If left untreated, inflammatory bowel disease could cause severe health complications both internally and externally. Inflammatory bowel disease could cause bleeding from ulcers, a ruptured bowel, perianal disease, fistula, strictures, obstruction and even lead to the development of colon cancer.
One of the biggest aspects of treatment for inflammatory bowel disease is following a healthy diet. Both fiber and dairy often play a large role in the onset of symptoms. Dr. Bass can help you develop a diet that will be most beneficial for your inflammatory bowel disease. For many patients, inflammatory bowel disease cannot be treated through diet and home remedies alone. Depending on the severity of your condition, Dr. Bass may recommend surgical treatment to help you find relief from your symptoms of IBD. Dr. Bass will discuss the benefits of a colonoscopy procedure or colorectal surgery in the treatment of inflammatory bowel disease.
If you would like more information regarding inflammatory bowel disease, please contact us to schedule an appointment with Dr. Bass.
What are Peptic Ulcers?
A peptic ulcer, sometimes called a gastric ulcer, is located in the gastrointestinal tract and is the cause of discomfort and pain for many individuals. Peptic ulcers develop as a result of an abnormality in the inner layer of the stomach, a part of the digestive tract known as the duodenum.
There are a variety of factors that increase your risk of developing peptic ulcers. Individuals that consume high levels of alcohol and regularly smoke cigarettes are at a heightened risk for developing ulcers, as are those with a history of frequent heartburn or gastroesophageal reflux disease (GERD). In addition, patients that have undergone radiation therapy for medical treatment or have used non-steroidal anti-inflammatory drugs such as aspirin are more likely to develop peptic ulcers.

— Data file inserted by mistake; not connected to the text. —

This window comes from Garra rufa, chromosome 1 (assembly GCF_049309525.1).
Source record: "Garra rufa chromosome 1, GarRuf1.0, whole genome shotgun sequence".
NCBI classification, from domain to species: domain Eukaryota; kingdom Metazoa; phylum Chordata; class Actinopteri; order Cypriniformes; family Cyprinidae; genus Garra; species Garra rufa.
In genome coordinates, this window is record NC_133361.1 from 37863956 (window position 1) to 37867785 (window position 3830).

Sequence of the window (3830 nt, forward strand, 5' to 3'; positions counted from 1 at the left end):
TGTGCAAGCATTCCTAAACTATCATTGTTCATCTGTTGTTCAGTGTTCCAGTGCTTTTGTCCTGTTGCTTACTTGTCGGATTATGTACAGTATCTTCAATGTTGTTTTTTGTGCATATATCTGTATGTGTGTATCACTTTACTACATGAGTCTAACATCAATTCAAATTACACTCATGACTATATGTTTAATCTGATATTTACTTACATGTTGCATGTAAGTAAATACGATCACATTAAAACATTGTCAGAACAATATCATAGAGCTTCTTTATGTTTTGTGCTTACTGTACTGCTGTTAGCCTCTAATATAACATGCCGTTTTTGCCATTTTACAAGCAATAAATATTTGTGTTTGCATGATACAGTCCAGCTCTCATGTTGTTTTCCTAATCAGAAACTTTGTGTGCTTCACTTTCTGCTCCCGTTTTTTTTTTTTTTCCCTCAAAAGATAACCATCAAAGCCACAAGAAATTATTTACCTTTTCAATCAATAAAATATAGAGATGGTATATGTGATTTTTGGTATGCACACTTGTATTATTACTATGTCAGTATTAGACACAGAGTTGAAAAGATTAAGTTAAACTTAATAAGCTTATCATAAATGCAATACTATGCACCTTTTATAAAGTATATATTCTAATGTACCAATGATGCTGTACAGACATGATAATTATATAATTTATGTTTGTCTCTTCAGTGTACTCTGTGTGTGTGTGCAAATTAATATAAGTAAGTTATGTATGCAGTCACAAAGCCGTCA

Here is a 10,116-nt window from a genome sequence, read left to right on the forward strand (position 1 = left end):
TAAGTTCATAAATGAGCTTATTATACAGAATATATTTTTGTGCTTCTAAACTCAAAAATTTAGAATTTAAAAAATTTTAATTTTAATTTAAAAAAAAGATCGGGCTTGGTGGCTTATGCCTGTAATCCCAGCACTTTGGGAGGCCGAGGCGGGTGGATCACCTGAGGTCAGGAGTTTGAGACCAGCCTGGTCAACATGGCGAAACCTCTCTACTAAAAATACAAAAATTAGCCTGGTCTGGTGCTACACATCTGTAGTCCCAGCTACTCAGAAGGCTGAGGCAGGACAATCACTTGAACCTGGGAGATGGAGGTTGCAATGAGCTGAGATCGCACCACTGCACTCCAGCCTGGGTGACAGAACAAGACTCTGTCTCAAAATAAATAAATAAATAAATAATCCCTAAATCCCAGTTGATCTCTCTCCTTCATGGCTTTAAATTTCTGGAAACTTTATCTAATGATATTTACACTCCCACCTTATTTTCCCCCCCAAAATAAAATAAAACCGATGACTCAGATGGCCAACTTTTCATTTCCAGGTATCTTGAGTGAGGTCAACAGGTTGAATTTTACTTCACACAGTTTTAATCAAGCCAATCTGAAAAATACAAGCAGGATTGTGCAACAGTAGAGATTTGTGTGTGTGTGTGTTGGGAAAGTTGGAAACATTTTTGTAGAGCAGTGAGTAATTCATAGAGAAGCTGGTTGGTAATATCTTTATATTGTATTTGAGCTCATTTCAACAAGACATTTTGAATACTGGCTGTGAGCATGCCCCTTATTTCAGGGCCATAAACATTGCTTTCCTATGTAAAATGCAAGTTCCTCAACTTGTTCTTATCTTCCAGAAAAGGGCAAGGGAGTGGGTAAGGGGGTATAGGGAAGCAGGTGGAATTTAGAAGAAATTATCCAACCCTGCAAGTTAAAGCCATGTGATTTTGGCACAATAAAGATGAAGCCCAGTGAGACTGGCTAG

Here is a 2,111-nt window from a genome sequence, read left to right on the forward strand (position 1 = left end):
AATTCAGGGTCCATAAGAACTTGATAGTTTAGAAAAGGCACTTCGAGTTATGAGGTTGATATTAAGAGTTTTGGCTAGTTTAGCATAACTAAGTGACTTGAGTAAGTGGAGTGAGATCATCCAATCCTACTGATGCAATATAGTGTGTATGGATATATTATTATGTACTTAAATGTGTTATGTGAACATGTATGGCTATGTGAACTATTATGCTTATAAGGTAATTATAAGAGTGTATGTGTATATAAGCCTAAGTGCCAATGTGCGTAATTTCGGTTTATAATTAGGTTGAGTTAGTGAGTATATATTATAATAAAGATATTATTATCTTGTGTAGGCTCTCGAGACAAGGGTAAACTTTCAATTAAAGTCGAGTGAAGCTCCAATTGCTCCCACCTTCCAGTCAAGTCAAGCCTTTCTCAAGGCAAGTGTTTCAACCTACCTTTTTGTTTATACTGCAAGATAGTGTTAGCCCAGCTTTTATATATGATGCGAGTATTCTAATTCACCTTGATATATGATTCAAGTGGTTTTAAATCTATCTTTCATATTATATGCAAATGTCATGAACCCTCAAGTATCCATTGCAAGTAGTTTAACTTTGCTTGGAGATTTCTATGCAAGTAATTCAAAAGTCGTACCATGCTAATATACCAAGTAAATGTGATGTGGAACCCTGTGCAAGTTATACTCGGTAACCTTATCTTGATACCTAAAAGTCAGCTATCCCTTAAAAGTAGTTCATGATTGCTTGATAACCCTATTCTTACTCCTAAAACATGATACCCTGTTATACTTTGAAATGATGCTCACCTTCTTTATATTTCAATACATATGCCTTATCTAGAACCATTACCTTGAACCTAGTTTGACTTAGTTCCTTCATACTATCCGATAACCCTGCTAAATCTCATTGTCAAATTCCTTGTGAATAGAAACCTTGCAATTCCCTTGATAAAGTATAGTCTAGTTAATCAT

Symptoms of Peptic Ulcers
Symptoms and indicators of a peptic ulcer often vary greatly from person to person, but are likely to include:
• Abdominal pain
• Blood in stool
• Difficulty drinking fluids
• Constantly feeling full
• Difficulty swallowing
• Weight fluctuation
• Soreness in the chest area
Treatment Options for Peptic Ulcers
If the peptic ulcer bleeds too much, your physician may harness metal fasteners to the ulcer and use an injectable medication in an effort to stop the bleeding. In situations where medical intervention and treatments do not work to stop the bleeding, then surgery may be required.
If you are experiencing the symptoms and indications of a peptic ulcer, then your physician will likely conduct an endoscopy exam to evaluate your gastrointestinal tract more closely. During the endoscopy exam your physician will direct a long flexible tube that is equipped with a small camera and light at one end through your digestive tract to view your stomach and small intestine.
Other exams that your physician may conduct include:
• A doctor may order an upper GI endoscopy exam together with a sequence of x-rays taken after drinking barium.
• A blood test and stool occult blood test to check for the presence of the H. pylori bacteria, which could cause peptic ulcers and can be treated with antibiotics.
If you are experiencing the symptoms of a peptic ulcer then it is crucial that you contact Dr. Bass immediately. Peptic ulcers require medical treatment and will not heal on their own over time. The only way to avoid complications from your peptic ulcer is to seek medical attention.
If you would like more information about peptic ulcers, please contact us to schedule an appointment with Dr. Bass.